BRUSSELS/UNITED NATIONS (Reuters) - The European Union's foreign policy chief and the United Nations secretary-general on Tuesday criticized an Israeli move to legalize thousands of settler homes on Palestinian land in the occupied West Bank.
The EU's Federica Mogherini said that the law, if it was implemented, crossed a new and dangerous threshold.
"Such settlements constitute an obstacle to peace and threaten the viability of a two-state solution," she said.
"(It) would further entrench a one-state reality of unequal rights, perpetual occupation and conflict," she said, highlighting that the EU sees Israeli settlements in the occupied Palestinian territories as illegal.
The Israeli parliament passed the legislation two weeks after the inauguration of President Donald Trump as the new U.S. president. Trump has signaled a softer approach to the settlement issue than that of the previous U.S. administration.
It retroactively legalizes about 4,000 settler homes built on privately owned Palestinian land.
U.N. Secretary-General Antonio Guterres said the action went against international law and would have legal consequences for Israel.
"The Secretary-General insists on the need to avoid any actions that would derail the two-state solution," his spokesman Stephane Dujarric said in a statement, referring to longstanding international efforts to resolve the Israeli-Palestinian conflict.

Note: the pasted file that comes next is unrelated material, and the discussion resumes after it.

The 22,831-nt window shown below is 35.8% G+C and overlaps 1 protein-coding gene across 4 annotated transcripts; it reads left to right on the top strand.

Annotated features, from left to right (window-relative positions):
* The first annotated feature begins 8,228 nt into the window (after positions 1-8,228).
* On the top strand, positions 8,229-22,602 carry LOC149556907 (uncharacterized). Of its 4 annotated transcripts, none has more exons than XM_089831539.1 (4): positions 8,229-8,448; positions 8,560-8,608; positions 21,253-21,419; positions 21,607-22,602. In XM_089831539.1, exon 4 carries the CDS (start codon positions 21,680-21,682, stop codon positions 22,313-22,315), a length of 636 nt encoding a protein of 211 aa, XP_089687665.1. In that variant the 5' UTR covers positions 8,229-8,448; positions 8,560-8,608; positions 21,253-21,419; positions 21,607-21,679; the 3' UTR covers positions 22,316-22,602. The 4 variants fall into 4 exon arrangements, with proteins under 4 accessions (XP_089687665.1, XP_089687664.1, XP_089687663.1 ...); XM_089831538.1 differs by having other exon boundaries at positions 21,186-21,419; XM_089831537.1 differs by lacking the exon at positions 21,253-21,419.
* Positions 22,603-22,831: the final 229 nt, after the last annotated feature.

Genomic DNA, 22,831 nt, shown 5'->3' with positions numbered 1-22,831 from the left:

French President Francois Hollande also added his voice to the condemnation, saying it paved the way for the annexation of the occupied Palestinian territories.
"I think that Israel and its government could revise this text," Hollande said at news conference after meeting Palestinian President Mahmoud Abbas.
Abbas called the law an aggression against the Palestinian people. Other Palestinian leaders described it as a blow to their hopes of statehood.
Most countries consider the settlements, built on land captured by Israel in the 1967 Middle East War, illegal and an obstacle to peace as they reduce and fragment the territory Palestinians seek for a viable state in the West Bank, East Jerusalem and the Gaza Strip.
Israel disputes this and cites biblical, historical and political connections to the land, as well as security needs.
Though the legislation was backed by Prime Minister Benjamin Netanyahu's right-wing coalition, it has raised tensions in the government. Israel's attorney-general has said the law is unconstitutional and that he will not defend it at the Supreme Court.
A White House official said on Monday that, given the new law is expected to face challenges in Israeli courts, the United States would withhold comment for now.
The Trump administration has signaled a far softer approach to the settlement issue than that of the Obama administration, which routinely denounced settlement announcements.
(Writing by Gabriela Baczynska; Editing by Angus MacSwan)